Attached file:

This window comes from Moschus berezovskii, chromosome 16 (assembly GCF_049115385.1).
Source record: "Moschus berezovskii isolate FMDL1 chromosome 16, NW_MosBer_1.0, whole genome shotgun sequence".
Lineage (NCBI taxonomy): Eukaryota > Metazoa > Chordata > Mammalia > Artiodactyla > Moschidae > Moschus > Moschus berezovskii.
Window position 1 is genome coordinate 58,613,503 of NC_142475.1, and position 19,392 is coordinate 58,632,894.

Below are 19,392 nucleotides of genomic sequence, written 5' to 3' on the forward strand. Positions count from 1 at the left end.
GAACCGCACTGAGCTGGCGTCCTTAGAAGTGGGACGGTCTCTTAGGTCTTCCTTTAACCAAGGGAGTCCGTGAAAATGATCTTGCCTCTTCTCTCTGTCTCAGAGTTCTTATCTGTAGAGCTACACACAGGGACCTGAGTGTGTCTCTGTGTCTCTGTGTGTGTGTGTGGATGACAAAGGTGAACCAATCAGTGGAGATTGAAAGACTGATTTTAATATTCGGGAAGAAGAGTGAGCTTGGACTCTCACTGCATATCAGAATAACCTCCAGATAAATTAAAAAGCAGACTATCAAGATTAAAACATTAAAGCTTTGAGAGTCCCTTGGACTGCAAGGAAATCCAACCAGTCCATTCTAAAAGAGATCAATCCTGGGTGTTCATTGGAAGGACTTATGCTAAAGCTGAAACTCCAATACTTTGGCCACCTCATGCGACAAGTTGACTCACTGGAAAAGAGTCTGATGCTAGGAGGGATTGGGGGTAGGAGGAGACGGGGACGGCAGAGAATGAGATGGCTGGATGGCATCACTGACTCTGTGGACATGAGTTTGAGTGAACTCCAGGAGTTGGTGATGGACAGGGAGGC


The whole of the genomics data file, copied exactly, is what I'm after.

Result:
This window comes from Moschus berezovskii, chromosome 16 (assembly GCF_049115385.1).
Source record: "Moschus berezovskii isolate FMDL1 chromosome 16, NW_MosBer_1.0, whole genome shotgun sequence".
Lineage (NCBI taxonomy): Eukaryota > Metazoa > Chordata > Mammalia > Artiodactyla > Moschidae > Moschus > Moschus berezovskii.
Window position 1 is genome coordinate 58,613,503 of NC_142475.1, and position 19,392 is coordinate 58,632,894.

Below are 19,392 nucleotides of genomic sequence, written 5' to 3' on the forward strand. Positions count from 1 at the left end.
GAACCGCACTGAGCTGGCGTCCTTAGAAGTGGGACGGTCTCTTAGGTCTTCCTTTAACCAAGGGAGTCCGTGAAAATGATCTTGCCTCTTCTCTCTGTCTCAGAGTTCTTATCTGTAGAGCTACACACAGGGACCTGAGTGTGTCTCTGTGTCTCTGTGTGTGTGTGTGGATGACAAAGGTGAACCAATCAGTGGAGATTGAAAGACTGATTTTAATATTCGGGAAGAAGAGTGAGCTTGGACTCTCACTGCATATCAGAATAACCTCCAGATAAATTAAAAAGCAGACTATCAAGATTAAAACATTAAAGCTTTGAGAGTCCCTTGGACTGCAAGGAAATCCAACCAGTCCATTCTAAAAGAGATCAATCCTGGGTGTTCATTGGAAGGACTTATGCTAAAGCTGAAACTCCAATACTTTGGCCACCTCATGCGACAAGTTGACTCACTGGAAAAGAGTCTGATGCTAGGAGGGATTGGGGGTAGGAGGAGACGGGGACGGCAGAGAATGAGATGGCTGGATGGCATCACTGACTCTGTGGACATGAGTTTGAGTGAACTCCAGGAGTTGGTGATGGACAGGGAGGC